Although IAM engineers are trained to develop their own applications, almost all of their time in the real world is spent implementing existing IAM software packages. Many software packages are designed to be used by general IT specialists, but companies want IAM engineers to manage installations to verify that configurations are done properly. After all, the cost of a data breach can literally put established companies into bankruptcy. However, there are also cases when IAM engineers are expected to modify an existing program or develop their own code.
IAM specialists have more general roles within an IAM organization. Specialists are more common in smaller businesses that do not have enough staff to divide up IAM functions. However, larger businesses also use specialists to assist their team with the full range of IAM-related responsibilities.
In some organizations, IAM specialists help to assist highly skilled engineers and architects. These organizations will have specialists help out with help desk tickets and simple implementations while more senior staff will work on more complex projects. Additionally, some companies label all IAM professionals as specialists. The role of IAM specialist can, therefore, be a wildcard, so you have to look carefully at an employer’s job description to understand what will be expected of you when you apply for a specialist position.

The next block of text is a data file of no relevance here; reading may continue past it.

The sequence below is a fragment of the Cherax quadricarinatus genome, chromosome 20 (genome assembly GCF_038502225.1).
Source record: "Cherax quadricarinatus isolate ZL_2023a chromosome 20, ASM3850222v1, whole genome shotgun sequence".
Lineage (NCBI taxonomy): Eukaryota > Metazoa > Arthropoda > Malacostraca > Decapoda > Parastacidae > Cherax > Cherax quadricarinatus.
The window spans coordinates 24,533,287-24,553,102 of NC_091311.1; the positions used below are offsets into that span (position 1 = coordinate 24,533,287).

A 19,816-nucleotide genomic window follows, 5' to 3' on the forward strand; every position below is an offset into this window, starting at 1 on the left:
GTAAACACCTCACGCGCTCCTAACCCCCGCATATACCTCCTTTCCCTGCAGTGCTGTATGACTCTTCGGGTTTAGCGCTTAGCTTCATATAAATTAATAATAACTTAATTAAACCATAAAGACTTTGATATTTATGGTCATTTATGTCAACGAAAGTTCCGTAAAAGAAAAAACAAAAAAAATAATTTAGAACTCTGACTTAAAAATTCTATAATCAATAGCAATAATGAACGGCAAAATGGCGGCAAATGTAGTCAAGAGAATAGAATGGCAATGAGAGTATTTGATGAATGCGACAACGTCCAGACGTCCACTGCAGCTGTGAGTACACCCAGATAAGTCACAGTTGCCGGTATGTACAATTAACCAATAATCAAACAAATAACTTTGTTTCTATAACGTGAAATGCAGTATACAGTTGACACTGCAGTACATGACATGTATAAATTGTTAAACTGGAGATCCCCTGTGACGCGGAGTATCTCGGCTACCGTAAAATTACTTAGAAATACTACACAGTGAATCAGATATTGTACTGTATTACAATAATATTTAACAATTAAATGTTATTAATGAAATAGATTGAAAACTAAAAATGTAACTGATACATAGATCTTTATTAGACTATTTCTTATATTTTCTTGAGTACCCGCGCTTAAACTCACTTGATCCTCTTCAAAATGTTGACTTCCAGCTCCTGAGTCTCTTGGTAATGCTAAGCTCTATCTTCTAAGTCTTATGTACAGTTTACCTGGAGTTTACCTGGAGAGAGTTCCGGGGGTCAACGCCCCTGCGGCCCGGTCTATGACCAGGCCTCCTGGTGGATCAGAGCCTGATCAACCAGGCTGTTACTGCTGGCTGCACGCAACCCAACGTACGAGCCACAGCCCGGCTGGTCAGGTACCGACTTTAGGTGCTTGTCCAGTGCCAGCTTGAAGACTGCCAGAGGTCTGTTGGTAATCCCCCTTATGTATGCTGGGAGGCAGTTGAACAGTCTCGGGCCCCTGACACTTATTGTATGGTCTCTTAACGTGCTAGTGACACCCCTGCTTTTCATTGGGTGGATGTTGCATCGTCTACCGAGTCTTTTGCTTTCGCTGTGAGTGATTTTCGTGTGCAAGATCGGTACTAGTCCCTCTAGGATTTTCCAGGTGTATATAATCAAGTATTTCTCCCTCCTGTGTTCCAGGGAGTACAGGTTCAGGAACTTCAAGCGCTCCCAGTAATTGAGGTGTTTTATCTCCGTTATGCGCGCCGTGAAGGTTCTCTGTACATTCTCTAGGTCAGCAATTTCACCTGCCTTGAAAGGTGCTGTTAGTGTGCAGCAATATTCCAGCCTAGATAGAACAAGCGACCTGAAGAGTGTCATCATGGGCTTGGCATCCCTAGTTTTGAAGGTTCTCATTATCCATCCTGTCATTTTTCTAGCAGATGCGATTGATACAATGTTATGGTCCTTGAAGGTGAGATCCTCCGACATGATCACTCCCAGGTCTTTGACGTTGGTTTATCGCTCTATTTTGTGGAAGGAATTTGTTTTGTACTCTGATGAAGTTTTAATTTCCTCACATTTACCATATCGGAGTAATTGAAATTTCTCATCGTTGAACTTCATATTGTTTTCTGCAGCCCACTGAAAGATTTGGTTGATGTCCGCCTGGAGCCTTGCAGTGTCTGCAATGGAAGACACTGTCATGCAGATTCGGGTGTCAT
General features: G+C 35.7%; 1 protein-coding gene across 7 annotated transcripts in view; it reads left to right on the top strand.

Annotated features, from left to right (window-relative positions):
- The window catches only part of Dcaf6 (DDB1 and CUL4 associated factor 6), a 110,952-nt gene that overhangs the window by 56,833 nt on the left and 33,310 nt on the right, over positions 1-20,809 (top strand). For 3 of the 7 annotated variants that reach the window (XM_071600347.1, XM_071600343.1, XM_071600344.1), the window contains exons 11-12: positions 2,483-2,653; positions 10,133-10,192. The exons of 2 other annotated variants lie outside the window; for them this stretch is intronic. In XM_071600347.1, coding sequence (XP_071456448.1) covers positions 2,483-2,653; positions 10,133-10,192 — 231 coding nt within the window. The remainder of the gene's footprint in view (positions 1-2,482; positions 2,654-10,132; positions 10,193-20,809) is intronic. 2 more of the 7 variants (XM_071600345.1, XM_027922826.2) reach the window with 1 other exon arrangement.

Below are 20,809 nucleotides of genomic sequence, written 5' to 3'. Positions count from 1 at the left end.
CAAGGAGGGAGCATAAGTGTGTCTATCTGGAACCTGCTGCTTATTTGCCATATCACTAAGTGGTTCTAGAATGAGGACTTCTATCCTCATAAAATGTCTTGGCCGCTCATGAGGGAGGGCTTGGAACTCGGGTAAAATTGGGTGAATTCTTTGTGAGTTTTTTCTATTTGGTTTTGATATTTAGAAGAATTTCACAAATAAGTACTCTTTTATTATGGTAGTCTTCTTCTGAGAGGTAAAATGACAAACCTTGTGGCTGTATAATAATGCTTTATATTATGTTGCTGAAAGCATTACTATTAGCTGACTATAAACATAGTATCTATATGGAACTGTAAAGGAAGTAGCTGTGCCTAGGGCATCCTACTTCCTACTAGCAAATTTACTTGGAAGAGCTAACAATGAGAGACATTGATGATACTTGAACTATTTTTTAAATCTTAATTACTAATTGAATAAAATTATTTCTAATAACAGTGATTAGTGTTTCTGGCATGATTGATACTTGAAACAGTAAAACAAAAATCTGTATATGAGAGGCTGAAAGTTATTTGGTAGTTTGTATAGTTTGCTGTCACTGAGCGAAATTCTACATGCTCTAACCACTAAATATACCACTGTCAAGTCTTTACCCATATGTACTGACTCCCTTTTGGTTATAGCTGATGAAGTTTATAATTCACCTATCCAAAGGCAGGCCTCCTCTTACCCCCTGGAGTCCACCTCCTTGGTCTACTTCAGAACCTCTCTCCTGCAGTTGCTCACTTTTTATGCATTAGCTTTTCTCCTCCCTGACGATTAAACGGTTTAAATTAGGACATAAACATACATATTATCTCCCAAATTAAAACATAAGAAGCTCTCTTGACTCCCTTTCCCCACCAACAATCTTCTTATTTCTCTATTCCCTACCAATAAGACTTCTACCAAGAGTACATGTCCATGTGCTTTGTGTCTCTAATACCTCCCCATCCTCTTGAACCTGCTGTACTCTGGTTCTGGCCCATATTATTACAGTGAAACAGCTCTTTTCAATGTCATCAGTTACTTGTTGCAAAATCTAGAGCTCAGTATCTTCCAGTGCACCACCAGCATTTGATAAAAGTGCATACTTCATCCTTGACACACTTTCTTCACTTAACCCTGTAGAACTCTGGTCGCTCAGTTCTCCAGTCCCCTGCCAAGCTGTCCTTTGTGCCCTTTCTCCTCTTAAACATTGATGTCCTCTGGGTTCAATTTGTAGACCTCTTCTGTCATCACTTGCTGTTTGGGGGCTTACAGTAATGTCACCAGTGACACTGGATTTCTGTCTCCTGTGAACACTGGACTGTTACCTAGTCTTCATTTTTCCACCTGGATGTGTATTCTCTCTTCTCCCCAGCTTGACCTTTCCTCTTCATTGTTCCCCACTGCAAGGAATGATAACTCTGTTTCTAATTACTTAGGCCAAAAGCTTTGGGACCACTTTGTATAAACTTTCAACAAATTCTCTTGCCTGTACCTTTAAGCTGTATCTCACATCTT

Getting the Right Education
To become an IAM practitioner, you will need to have the specialized skills necessary to develop and maintain world-class access systems. Unless you have a strong technical background, you will need to start by obtaining an education in IAM related domains. The skills you learn in your education program will be used to enable you to complete a wide range of tasks while on the job. Below is a list of IAM critical risk domains from the Certified Identity Management Professional (CIMP) certification program.